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Presentation of automated procedural guidance in surgical simulation: results of two randomised controlled trials

  • S Wijewickrema (a1), Y Zhou (a1), I Ioannou (a1), B Copson (a1), P Piromchai (a1) (a2), C Yu (a3), R Briggs (a1), J Bailey (a4), G Kennedy (a5) and S O'Leary (a1)...



To investigate the effectiveness and usability of automated procedural guidance during virtual temporal bone surgery.


Two randomised controlled trials were performed to evaluate the effectiveness, for medical students, of two presentation modalities of automated real-time procedural guidance in virtual reality simulation: full and step-by-step visual presentation of drillable areas. Presentation modality effectiveness was determined through a comparison of participants’ dissection quality, evaluated by a blinded otologist, using a validated assessment scale.


While the provision of automated guidance on procedure improved performance (full presentation, p = 0.03; step-by-step presentation, p < 0.001), usage of the two different presentation modalities was vastly different (full presentation, 3.73 per cent; step-by-step presentation, 60.40 per cent).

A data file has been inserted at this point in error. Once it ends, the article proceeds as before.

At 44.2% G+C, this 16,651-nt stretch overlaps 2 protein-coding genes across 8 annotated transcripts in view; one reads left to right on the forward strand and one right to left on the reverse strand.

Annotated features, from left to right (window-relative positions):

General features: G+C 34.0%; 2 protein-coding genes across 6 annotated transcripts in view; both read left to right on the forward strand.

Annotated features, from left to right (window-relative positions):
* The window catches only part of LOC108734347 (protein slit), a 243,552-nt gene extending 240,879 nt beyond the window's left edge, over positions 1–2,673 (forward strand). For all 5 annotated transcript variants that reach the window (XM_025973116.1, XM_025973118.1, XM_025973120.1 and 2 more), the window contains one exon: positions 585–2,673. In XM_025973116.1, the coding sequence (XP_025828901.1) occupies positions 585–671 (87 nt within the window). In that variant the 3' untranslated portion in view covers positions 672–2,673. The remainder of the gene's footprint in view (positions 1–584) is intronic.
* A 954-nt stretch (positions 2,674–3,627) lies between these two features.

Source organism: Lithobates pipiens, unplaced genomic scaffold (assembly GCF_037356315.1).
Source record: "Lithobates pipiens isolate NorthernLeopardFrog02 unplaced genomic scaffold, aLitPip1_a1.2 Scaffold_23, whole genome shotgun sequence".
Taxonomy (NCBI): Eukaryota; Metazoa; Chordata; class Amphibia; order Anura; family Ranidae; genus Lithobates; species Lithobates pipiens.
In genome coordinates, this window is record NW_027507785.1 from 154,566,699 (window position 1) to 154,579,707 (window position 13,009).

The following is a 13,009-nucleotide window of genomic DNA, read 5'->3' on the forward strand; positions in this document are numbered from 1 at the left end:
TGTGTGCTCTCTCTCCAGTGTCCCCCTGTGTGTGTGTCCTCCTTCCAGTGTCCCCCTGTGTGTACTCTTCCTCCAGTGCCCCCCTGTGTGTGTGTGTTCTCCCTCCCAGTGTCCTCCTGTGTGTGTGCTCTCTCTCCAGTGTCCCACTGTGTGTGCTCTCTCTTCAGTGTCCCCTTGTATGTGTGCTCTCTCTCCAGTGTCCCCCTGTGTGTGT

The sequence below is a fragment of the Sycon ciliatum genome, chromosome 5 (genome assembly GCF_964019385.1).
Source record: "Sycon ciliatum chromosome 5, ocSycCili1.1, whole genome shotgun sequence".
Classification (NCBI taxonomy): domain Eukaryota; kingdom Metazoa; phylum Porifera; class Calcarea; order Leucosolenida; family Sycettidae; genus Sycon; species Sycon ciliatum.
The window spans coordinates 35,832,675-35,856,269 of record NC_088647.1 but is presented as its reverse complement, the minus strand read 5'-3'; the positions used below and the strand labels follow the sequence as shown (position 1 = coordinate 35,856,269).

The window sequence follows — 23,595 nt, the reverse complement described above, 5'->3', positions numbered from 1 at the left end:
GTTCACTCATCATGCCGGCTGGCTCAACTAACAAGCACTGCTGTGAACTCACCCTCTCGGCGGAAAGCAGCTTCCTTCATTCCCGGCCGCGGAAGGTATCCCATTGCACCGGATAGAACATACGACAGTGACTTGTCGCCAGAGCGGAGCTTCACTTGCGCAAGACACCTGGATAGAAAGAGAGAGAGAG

Automated procedural guidance in virtual temporal bone surgery is effective in improving trainee performance. Step-by-step presentation of procedural guidance was engaging, and therefore more likely to be used by the participants.


Corresponding author

Address for correspondence: Dr Sudanthi Wijewickrema, Department of Surgery (Otolaryngology), University of Melbourne, Level 5, Royal Victorian Eye and Ear Hospital, 32, Gisborne Street, East Melbourne, VIC 3002, Australia Fax: +61 3 9663 1958 E-mail:


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Presented at the 14th Australasian Auditory Neuroscience Workshop, 4 December 2016, Hobart, Australia.



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